The best part turned out to be the dreams. When I shut my eyes at night, whole new worlds emerged — dystopias, mostly. They were postapocalyptic scenes— crushed cities, dirty and overcrowded train stations, walls, armed guards. In one, I was a camp counselor in an arctic outpost protecting children from polar bears. I failed. In another, my brother was driving us somewhere. We crashed into a tree. When I stumbled into the woods, there were people around fires, selling rusty wares and coughing a lot. There was a tunnel, and it was cold. In another, I was searching for my best friend at a party in a room with no windows and no exit. There was a couch, a nice leather one, but no friend. Never found him. The dreams were all dark, all lonely, all full of loss and panic, and no one ever blinked.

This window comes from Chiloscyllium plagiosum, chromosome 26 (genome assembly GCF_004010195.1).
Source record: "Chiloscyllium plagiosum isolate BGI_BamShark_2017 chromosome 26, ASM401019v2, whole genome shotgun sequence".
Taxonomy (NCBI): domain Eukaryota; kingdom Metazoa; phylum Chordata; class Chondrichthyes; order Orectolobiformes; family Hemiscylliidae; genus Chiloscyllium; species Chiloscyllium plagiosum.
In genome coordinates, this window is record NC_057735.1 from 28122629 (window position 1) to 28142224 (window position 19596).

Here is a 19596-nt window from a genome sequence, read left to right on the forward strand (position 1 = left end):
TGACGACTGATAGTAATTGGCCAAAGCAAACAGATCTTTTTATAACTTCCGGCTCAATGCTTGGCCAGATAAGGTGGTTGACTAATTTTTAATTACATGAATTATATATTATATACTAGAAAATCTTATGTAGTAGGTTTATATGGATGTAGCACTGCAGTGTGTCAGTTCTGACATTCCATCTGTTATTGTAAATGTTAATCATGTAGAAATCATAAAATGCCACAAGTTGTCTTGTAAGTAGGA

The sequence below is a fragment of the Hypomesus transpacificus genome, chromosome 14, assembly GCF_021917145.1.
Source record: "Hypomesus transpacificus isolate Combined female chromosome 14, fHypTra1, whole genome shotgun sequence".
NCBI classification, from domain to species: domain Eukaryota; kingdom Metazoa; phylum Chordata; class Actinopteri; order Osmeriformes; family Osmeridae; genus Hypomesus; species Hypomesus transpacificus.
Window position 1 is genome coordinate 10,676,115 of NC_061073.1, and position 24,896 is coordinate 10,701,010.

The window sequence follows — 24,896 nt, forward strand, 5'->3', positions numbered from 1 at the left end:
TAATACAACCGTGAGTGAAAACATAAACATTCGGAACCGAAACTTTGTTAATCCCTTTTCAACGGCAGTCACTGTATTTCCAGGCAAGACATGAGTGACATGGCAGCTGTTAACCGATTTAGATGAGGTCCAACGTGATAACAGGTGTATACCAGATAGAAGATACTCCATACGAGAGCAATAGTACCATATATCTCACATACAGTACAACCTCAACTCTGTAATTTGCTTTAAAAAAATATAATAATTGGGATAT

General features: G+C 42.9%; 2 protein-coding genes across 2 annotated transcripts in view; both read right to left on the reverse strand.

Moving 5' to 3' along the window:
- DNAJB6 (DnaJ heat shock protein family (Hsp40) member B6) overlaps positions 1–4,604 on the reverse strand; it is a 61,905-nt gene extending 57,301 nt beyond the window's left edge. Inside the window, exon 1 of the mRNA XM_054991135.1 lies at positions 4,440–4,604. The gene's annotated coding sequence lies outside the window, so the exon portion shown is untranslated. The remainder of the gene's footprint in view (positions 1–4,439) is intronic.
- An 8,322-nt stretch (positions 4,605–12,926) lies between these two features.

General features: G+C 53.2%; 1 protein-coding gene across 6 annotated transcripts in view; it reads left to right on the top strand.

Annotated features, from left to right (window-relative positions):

I was back in Dr. Lee’s office a week later. I said, “I don’t want to quit.” I meant to sound firm, like my father telling me to pick up my room. I failed.
“I’m going to up your dosage,” she said. She turned her attention to her computer. Three or four new blank keys had appeared. There was no F. No U, either. I had a vision of Dr. Lee alone in her office typing Fuck! Fuck! Fuck! Fuck! Fuck! over and over. It made me feel a bit better. But then I noticed the C was still intact. I wondered how she dealt with stress. How did anybody?